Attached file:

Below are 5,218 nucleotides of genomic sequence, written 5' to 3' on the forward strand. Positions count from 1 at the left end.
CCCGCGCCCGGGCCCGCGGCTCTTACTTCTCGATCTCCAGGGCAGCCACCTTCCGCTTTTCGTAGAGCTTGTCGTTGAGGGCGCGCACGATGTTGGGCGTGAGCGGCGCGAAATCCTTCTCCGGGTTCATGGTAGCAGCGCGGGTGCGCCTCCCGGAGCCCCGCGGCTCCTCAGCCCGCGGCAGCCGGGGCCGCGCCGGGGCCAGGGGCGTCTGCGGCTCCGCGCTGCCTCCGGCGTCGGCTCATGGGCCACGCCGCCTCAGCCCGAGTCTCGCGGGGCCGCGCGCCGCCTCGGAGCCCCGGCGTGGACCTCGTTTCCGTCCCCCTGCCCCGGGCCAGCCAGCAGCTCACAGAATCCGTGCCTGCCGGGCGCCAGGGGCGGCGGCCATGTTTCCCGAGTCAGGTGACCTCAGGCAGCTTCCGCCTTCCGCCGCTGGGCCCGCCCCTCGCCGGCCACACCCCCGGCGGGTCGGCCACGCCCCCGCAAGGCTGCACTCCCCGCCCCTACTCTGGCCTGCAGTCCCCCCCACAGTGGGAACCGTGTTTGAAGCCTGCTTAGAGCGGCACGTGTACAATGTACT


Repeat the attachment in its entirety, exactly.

Below are 5,218 nucleotides of genomic sequence, written 5' to 3' on the forward strand. Positions count from 1 at the left end.
CCCGCGCCCGGGCCCGCGGCTCTTACTTCTCGATCTCCAGGGCAGCCACCTTCCGCTTTTCGTAGAGCTTGTCGTTGAGGGCGCGCACGATGTTGGGCGTGAGCGGCGCGAAATCCTTCTCCGGGTTCATGGTAGCAGCGCGGGTGCGCCTCCCGGAGCCCCGCGGCTCCTCAGCCCGCGGCAGCCGGGGCCGCGCCGGGGCCAGGGGCGTCTGCGGCTCCGCGCTGCCTCCGGCGTCGGCTCATGGGCCACGCCGCCTCAGCCCGAGTCTCGCGGGGCCGCGCGCCGCCTCGGAGCCCCGGCGTGGACCTCGTTTCCGTCCCCCTGCCCCGGGCCAGCCAGCAGCTCACAGAATCCGTGCCTGCCGGGCGCCAGGGGCGGCGGCCATGTTTCCCGAGTCAGGTGACCTCAGGCAGCTTCCGCCTTCCGCCGCTGGGCCCGCCCCTCGCCGGCCACACCCCCGGCGGGTCGGCCACGCCCCCGCAAGGCTGCACTCCCCGCCCCTACTCTGGCCTGCAGTCCCCCCCACAGTGGGAACCGTGTTTGAAGCCTGCTTAGAGCGGCACGTGTACAATGTACT